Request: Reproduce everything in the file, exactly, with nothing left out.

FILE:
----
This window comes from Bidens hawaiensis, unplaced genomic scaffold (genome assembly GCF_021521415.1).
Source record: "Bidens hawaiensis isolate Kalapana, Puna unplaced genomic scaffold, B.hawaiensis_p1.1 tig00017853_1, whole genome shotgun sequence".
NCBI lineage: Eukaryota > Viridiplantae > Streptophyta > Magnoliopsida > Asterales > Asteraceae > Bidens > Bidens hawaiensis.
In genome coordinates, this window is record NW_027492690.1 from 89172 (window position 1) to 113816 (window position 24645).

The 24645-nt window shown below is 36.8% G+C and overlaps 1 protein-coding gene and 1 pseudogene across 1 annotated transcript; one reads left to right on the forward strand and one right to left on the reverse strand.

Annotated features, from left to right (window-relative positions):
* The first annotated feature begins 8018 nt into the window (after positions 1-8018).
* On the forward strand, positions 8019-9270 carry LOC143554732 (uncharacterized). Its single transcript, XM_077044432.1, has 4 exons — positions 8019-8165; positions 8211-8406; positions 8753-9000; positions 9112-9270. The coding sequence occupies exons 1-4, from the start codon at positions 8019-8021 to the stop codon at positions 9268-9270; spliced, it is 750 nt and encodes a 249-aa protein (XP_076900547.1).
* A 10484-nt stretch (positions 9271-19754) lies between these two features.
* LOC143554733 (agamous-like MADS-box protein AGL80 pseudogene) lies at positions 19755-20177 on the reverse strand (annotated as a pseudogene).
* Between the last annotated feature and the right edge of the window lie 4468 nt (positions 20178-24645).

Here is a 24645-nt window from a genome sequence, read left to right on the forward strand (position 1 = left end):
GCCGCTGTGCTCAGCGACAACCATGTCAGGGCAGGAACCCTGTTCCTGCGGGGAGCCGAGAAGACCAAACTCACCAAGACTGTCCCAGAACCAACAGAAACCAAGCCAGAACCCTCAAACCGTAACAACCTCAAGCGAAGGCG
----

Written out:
This window comes from Bidens hawaiensis, unplaced genomic scaffold (genome assembly GCF_021521415.1).
Source record: "Bidens hawaiensis isolate Kalapana, Puna unplaced genomic scaffold, B.hawaiensis_p1.1 tig00017853_1, whole genome shotgun sequence".
NCBI lineage: Eukaryota > Viridiplantae > Streptophyta > Magnoliopsida > Asterales > Asteraceae > Bidens > Bidens hawaiensis.
In genome coordinates, this window is record NW_027492690.1 from 89172 (window position 1) to 113816 (window position 24645).

The 24645-nt window shown below is 36.8% G+C and overlaps 1 protein-coding gene and 1 pseudogene across 1 annotated transcript; one reads left to right on the forward strand and one right to left on the reverse strand.

Annotated features, from left to right (window-relative positions):
* The first annotated feature begins 8018 nt into the window (after positions 1-8018).
* On the forward strand, positions 8019-9270 carry LOC143554732 (uncharacterized). Its single transcript, XM_077044432.1, has 4 exons — positions 8019-8165; positions 8211-8406; positions 8753-9000; positions 9112-9270. The coding sequence occupies exons 1-4, from the start codon at positions 8019-8021 to the stop codon at positions 9268-9270; spliced, it is 750 nt and encodes a 249-aa protein (XP_076900547.1).
* A 10484-nt stretch (positions 9271-19754) lies between these two features.
* LOC143554733 (agamous-like MADS-box protein AGL80 pseudogene) lies at positions 19755-20177 on the reverse strand (annotated as a pseudogene).
* Between the last annotated feature and the right edge of the window lie 4468 nt (positions 20178-24645).

Here is a 24645-nt window from a genome sequence, read left to right on the forward strand (position 1 = left end):
GCCGCTGTGCTCAGCGACAACCATGTCAGGGCAGGAACCCTGTTCCTGCGGGGAGCCGAGAAGACCAAACTCACCAAGACTGTCCCAGAACCAACAGAAACCAAGCCAGAACCCTCAAACCGTAACAACCTCAAGCGAAGGCG